Let's reconsider that title for a minute... because it's also time to stop calling them Job Descriptions. Job Posting or perhaps Job Advertisement feels more applicable these days. There's little disagreement among Talent Acquisition professionals that traditional job descriptions need to change. Yet, at this year's CXR Employment Branding Meeting a third of the room - all Recruitment Marketing Professionals - said they still don't have an easily defined process when it comes to job postings (let's stick with that term). Too many of them said that the job posting starts in compensation and makes its way across the desk of the hiring manager before wandering over to the recruiter's inbox. Each of these people add a little something here and a little something there. None really with the end goal in mind: attracting and engaging the reader/potential future employee. It's a Frankenstein process at best and it's not doing the company or job seeker any favors.
Common issues with job postings
There are plenty of root causes behind poor job postings. The good news? They all can be addressed and Employment Branding teams are in the perfect place to lead the charge. Employment Branding professionals need to understand the issues and then develop internal training to help the rest of the TA team and Hiring Managers understand them and what can be done about them.
- Job postings are often too long, too cumbersome and don't represent the company or position in an engaging fashion. Writing is a talent/skill that needs to be developed - not everyone can (or should) be writing a job posting.
- No one person truly owns the job posting.
- There's a technical challenge around where job postings are stored so they are consistent and easily leveraged when needed.
- Poor formatting and branding.
Let Employment Branding take the lead on job postings
Marketing professionals understand the challenge of attracting, engaging and retaining a target market. Sounds a lot like what's needed from a good job posting doesn't it? When presented with the challenges outlined above, here are some recommendations from CXR members on how your Employment Branding professionals can (and should) influence the process:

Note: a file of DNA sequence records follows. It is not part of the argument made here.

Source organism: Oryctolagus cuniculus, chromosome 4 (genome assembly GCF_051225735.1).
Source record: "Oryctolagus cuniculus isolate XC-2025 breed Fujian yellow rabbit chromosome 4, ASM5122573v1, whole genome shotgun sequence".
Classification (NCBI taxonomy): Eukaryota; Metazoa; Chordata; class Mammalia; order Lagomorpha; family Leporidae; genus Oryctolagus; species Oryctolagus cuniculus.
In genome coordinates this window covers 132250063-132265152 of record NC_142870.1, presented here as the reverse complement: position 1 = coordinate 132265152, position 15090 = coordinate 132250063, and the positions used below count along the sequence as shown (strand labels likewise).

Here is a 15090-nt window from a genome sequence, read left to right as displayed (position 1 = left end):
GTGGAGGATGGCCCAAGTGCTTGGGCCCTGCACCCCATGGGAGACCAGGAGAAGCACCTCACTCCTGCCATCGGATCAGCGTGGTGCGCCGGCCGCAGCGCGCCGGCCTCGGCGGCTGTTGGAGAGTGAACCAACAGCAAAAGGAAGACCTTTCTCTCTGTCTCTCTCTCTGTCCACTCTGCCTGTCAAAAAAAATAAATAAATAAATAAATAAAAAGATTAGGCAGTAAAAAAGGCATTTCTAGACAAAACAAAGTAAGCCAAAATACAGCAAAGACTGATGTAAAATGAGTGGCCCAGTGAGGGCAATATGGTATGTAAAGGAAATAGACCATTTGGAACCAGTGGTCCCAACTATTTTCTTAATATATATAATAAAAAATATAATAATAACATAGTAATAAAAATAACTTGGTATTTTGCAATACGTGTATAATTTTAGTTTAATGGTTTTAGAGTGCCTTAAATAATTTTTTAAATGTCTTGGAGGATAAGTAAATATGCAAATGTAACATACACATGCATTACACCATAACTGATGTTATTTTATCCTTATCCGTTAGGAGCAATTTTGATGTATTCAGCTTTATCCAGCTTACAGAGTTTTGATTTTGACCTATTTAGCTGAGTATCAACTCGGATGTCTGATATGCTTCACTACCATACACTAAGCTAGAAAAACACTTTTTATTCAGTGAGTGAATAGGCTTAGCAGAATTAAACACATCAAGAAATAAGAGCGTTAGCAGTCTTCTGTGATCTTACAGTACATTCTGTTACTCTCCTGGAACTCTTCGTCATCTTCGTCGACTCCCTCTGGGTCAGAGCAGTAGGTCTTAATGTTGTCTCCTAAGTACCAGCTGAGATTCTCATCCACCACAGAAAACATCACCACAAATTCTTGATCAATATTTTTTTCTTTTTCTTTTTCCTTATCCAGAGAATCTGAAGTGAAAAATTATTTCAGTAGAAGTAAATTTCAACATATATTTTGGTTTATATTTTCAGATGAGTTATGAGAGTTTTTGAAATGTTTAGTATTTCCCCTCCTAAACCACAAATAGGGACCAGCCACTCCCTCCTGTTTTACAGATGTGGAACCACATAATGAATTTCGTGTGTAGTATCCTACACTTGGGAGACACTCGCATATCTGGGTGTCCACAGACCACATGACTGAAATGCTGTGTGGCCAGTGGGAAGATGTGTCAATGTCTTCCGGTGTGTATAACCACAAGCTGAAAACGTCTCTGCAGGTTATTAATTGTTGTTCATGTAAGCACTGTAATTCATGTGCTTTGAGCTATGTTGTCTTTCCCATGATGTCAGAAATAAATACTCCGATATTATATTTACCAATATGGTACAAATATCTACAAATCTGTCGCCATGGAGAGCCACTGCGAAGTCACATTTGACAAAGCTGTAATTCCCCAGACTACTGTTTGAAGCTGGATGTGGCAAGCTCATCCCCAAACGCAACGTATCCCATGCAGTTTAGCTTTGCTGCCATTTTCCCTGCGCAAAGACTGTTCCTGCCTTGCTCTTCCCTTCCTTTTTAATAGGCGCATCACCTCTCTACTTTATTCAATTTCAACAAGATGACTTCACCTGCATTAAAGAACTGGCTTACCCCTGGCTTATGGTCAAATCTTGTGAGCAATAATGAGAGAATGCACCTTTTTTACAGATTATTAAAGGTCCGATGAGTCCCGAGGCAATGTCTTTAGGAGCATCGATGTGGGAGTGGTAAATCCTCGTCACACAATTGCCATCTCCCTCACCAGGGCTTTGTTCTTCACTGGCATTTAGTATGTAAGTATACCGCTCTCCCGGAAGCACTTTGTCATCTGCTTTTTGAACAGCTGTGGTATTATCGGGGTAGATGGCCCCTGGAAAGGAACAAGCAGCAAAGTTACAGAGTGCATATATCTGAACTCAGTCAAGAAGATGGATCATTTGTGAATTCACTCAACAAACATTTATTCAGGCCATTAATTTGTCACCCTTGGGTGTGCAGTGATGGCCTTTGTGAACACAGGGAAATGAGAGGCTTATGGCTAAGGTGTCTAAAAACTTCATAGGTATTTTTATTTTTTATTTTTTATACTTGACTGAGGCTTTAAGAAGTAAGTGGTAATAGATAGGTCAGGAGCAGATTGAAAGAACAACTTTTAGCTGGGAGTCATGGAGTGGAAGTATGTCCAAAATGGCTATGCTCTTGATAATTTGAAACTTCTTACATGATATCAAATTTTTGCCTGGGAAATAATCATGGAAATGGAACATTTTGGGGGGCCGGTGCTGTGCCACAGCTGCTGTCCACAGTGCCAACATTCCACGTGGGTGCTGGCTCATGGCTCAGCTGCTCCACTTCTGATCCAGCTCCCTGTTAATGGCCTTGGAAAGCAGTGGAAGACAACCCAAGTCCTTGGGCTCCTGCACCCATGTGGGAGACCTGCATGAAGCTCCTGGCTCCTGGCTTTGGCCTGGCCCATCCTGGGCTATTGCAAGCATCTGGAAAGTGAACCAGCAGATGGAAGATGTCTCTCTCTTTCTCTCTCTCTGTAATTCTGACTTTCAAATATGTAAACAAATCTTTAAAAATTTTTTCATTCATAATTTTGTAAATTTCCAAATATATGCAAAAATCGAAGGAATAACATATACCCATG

- Train your hiring managers (and recruiters) to better understand what a good job posting should and should not include. Part of that training should include using a common repository of job postings. That common database keeps a consistent message while also saving time - at least it does when it is used properly.
- Determine who owns job postings. Take time to process map the job, interviewing key stakeholders, and then develop the job description instead of that Frankenstein approach mentioned earlier.
- Address the person you’re trying to reach. Even better? Create personas for those ideal job candidates and let them drive the content in the job posting, not hiring managers.
- Consider the full experience of the job seeker. How does the job posting work on mobile? Does it include rich media elements that are common in today's virtual world?
- Let candidates do some self-selecting. Use the job description to help candidates assess fit. This could be a great time to implement some AI that does basic candidate screening and tells candidates where they should start exploring.
Job postings provide great opportunities to personalize your company and your job openings to potential candidates. While some people might argue that we get rid of job postings entirely, many of us agree they aren't going anywhere anytime soon. The challenge thus becomes: how can you humanize your job postings to attract, engage and retain the best people for your company? Are you doing something new with your job postings? Let us know in the CXR Employment Branding eXchange!
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